Ensure that parents are aware of their entitlement to free milk and that they enrol on line for their child.

Parents took up this option and children had milk each day.


4. To give the children the opportunity to read a range of books at home and develop a love of reading and reading for pleasure and by doing this improve their progress and attainment in reading.

Continue to subscribe to ‘Bugs Club’ an on-line reading web-site that the children can access independently at home.

Children that used the site enjoyed reading the books and playing the on-line games that went with them.

The children accessed a wider range of books and their confidence and reading improved. Given the targeted area states improvement in progress and attainment in reading, has the intervention had the desired impact?




5. To improve children’s mental mathematics skills and give them the opportunity to practise these independently at home.

Having reviewed the site we used last year we decided to change from using ‘Mathletics’ to ‘Maths Factor’. Maths Factor links better to the revised Maths Curriculum and was suitable for all year groups, whereas ‘Mathletics’ was only aimed at years one and two.

Feedback for the few children that have accessed ‘Maths Factor’ out of school has been positive, but we have decided not to buy this again in 17/18 as we do not feel that it is having impact on progress or attainment in Mathematics.


6. To improve the outcomes for children in Reading and Mathematics at the end of KS1, particularly those that need extra support.

In light of the requirements of the revised curriculum all KS1 LSAs trained in supporting children in Mathematics and Reading,-     particularly those children who find these areas more challenging.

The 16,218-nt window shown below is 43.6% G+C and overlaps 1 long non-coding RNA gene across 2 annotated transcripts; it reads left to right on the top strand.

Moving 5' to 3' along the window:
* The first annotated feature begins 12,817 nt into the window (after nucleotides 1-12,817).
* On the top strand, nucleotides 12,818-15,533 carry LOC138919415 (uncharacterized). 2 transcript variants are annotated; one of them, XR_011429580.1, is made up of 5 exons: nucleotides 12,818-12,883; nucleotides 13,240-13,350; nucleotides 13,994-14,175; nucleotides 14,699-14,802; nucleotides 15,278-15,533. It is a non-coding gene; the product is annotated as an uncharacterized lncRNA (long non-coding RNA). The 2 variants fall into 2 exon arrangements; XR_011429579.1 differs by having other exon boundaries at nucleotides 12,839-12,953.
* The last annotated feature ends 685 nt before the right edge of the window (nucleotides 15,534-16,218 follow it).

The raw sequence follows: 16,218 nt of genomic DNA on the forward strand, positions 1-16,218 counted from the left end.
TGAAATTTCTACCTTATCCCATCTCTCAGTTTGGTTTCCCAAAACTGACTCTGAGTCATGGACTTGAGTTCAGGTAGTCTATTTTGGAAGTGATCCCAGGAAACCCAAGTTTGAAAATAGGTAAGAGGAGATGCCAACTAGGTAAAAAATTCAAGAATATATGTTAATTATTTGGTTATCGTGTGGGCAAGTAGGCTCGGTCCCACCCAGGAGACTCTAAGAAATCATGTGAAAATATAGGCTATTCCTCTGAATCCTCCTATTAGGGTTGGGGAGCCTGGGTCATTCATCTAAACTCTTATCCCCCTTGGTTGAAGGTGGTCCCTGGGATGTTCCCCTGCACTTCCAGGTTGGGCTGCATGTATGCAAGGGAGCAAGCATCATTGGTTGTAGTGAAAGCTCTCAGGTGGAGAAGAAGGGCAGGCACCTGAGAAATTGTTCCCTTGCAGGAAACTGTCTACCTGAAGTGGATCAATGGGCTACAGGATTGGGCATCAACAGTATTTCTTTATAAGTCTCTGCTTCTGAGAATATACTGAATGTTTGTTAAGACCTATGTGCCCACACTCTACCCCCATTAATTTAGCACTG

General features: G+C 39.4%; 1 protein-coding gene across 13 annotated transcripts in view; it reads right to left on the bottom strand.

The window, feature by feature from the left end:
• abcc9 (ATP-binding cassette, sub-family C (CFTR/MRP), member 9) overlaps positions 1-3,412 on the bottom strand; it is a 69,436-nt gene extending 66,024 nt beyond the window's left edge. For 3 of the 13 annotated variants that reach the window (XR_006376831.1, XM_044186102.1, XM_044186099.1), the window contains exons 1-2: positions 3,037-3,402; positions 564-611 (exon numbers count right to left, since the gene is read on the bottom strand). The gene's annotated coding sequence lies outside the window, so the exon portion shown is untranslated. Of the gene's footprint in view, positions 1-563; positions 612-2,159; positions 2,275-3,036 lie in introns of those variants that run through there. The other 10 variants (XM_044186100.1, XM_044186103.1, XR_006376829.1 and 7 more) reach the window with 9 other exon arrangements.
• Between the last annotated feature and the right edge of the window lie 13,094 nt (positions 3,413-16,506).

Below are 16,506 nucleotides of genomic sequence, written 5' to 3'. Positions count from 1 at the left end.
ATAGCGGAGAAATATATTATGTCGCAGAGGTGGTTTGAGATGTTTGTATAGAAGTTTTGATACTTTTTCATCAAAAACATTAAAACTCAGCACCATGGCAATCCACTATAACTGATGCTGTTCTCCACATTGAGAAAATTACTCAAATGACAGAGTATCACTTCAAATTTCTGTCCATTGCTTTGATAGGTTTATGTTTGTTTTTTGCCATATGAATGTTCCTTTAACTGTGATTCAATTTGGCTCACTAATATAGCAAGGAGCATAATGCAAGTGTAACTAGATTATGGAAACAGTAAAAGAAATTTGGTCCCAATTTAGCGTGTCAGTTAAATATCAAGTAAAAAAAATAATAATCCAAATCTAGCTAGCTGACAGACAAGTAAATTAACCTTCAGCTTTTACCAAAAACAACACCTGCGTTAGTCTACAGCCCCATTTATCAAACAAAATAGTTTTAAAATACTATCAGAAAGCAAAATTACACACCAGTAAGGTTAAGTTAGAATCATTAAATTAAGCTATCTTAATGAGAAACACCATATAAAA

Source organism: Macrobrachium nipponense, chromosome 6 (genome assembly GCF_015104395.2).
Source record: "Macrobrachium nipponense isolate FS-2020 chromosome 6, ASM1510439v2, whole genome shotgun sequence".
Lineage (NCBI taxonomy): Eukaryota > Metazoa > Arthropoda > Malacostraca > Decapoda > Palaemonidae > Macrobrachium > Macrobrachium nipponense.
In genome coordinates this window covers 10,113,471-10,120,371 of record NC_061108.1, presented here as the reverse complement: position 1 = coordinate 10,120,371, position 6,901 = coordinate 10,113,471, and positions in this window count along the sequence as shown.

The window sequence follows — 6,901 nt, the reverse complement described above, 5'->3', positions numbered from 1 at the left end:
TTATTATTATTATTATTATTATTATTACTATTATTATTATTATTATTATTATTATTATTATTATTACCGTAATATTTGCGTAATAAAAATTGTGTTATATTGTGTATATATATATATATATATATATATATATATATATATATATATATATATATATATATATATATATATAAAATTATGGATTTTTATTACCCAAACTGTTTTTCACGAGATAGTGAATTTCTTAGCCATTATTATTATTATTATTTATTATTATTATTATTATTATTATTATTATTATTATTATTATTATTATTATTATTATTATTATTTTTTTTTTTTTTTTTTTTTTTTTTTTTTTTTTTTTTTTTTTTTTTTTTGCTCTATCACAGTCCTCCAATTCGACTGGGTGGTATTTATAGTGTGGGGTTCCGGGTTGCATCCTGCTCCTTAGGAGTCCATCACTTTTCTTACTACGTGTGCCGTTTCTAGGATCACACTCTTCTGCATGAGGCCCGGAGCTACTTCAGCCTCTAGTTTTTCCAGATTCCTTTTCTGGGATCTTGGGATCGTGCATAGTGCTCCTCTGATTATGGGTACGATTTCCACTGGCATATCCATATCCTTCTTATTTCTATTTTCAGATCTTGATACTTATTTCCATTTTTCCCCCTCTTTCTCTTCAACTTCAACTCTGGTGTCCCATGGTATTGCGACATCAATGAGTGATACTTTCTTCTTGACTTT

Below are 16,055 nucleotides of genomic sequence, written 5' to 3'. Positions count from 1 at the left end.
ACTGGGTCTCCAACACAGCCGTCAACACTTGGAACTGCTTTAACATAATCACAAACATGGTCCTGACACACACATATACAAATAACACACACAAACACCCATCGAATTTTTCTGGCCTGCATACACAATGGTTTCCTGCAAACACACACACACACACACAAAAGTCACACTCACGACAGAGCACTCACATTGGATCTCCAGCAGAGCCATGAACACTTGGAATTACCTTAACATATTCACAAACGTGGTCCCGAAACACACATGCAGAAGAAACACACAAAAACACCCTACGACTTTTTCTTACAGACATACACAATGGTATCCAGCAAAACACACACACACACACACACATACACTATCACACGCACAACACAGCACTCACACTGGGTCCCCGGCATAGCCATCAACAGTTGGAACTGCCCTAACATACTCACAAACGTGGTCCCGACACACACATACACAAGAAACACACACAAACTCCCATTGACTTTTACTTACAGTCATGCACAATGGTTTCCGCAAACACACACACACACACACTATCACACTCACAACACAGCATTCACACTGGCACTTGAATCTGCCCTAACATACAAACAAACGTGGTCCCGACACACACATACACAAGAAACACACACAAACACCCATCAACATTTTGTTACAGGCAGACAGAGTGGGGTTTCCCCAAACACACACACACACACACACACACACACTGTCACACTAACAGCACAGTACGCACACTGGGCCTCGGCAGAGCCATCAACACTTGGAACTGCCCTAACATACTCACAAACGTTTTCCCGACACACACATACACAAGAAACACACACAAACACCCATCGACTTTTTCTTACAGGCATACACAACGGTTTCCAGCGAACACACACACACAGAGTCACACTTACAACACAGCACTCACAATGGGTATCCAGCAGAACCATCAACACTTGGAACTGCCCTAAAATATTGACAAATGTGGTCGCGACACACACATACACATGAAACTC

Staff have an improved understanding and confidence in supporting children with their Mathematics and Reading, particularly adapting what they are doing if a child is struggling or needs extending, which enabled the disadvantaged children to make at least expected progress



As an incentive to parents to complete the Pupil Premium application, we gave a school Book Bag to all Year R children for whom the school received Pupil Premium costing £59.



Strategy for use of Pupil Premium 2017 – 18



Targeted area


Planned impact


a. To accelerate the progress and improve the  outcomes for our lower attaining Disadvantaged children who are in danger of not reaching the expected level in Reading, Writing and Maths  at the end of KS1 and ensuring that our high attaining Disadvantaged children are working at Greater depth in Reading Writing and Maths at the end of KS1.

1. Continue to employ a part time teacher for each year group to carry out relevant and timely interventions for higher and lower attainers where teachers have identified gaps or barriers to learning.

2. The current School Development Plan focusses on the development of a Mastery Curriculum in Writing and Mathematics, which will involve:

CPD for staff

Improving the planning and assessment of Mathematics and Writing



Research shows that developing a mastery approach to learning will raise the attainment and accelerate the progress of all children, but particularly lower attaining children – the impact will be that disadvantaged children who come into Year R at a level below that expected for their age will make accelerated progress and leave Year 2 at the National Expected Level in Reading, Writing and Mathematics.




We will be carrying out an evaluation and review of our Pupil Premium funding in July 2018, following analysis of end of year results in all year groups and prior to allocating the use of funding in the academic year 18-19.